Zampanolide, a 20-membered marine polyketide, exhibits low nanomolar cytotoxicity (0.25 – 3 ng/mL) against multiple human cancer cell lines and induces apoptosis through microtubule bundle formation. Interestingly, Riccio and co-workers isolated a structurally related natural product, (+)-dactylolide, off the coast of the Vanuatu islands and reported dactylolide displays moderate cytotoxicity in the low μM range. Due to zampanolide’s remarkable biological profile and limited supply, we embarked on a synthetic preparation of this complex polyketide to fully characterize its bioactive conformation and molecular interaction with tubulin.
Our synthesis of zampanolide required 26 steps in the longest linear sequence from commercially available ®-aspartic acid. The scalable route employed a highly diastereoselective Sharpless epoxidation, a one pot cross-metathesis/Horner-Wadsworth Emmons olefination, and our recently developed electrophile-induced ether transfer methodology. Interestingly, the successful ether transfer depended upon the use of a p-bromobenzyl ether to minimize competitive Bartlett cyclization of a primary benzyl ether. Notably, our synthesis provided approximately 40 mg of dactylolide, the highest amount of material produced by any synthetic group to date.
With significant amounts of material in hand, we employed high-field NMR and molecular modeling experiments with dactylolide to help elucidate zampanolide and dactylolide’s overall solution structure and specific conformational preferences. Our results indicated that both macrolide’s interconvert between three conformational families in DMSO-d6, one of which strongly resembles zampanolide’s bioactive conformation. A detailed knowledge of zampanolide and dactylolide’s solution conformational preferences not only helped identify its bioactive conformation but also significantly aided in the development of simplified analogues.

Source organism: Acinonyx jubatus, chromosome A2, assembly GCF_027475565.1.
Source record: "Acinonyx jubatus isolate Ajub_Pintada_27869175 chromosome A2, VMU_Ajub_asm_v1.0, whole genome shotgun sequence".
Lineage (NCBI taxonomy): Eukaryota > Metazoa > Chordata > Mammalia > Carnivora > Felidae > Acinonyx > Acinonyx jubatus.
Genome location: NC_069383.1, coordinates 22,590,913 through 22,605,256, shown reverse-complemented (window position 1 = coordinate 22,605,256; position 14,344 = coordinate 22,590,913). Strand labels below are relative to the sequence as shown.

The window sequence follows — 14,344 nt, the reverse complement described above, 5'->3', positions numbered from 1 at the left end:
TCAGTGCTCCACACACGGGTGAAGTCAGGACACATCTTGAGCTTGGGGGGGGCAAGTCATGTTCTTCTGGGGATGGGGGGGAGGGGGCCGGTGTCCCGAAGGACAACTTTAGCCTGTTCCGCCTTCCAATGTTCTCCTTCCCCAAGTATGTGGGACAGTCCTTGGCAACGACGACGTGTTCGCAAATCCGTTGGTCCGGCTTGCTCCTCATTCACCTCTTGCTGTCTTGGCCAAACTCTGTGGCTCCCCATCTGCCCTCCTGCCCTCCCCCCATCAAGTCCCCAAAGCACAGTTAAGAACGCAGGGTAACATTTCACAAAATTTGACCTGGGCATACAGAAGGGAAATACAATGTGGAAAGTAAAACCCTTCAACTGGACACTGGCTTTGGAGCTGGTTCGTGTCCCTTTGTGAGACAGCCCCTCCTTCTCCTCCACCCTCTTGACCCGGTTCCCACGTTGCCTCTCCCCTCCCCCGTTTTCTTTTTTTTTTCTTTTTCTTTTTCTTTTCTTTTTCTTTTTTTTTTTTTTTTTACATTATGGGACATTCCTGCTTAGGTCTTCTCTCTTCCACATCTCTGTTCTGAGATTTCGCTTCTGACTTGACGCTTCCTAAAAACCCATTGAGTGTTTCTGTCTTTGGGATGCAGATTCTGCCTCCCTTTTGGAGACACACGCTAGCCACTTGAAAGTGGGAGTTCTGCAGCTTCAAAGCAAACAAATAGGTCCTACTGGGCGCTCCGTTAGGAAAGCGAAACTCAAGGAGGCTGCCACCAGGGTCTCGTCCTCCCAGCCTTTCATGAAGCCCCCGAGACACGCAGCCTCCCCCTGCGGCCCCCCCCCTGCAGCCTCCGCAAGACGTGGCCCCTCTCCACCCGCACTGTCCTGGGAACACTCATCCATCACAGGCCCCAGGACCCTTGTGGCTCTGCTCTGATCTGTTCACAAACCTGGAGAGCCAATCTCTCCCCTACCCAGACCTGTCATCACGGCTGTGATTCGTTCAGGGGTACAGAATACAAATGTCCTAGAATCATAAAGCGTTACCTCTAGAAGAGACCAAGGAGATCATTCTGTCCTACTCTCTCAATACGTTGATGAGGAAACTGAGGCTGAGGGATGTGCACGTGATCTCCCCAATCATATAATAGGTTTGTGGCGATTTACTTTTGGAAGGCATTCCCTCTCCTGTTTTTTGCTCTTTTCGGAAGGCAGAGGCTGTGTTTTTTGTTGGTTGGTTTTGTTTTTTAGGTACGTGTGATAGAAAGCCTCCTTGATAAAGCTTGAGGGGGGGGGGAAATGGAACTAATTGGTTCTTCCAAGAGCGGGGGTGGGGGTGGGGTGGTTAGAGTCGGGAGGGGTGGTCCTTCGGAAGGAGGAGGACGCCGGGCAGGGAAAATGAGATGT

Probing the biosynthesis of zampanolide and dactylolide revealed three beta branching sites: the C5Me, the C13 exocyclic alkene, and the C17Me. Molecular modeling suggested that the removal of the C17Me only minimally affects zampanolide and dactylolide’s overall macrolide conformation. Fortunately, removing the C17Me significantly simplified the synthesis requiring only 15 steps in the longest linear sequence for construction of a 17-desmethyl-13-desmethylene analogue. The convergent strategy was highlighted by a Tsuji-Trost cyclization and an E-selective cross-metathesis reaction for installation of the C16-20 fragment.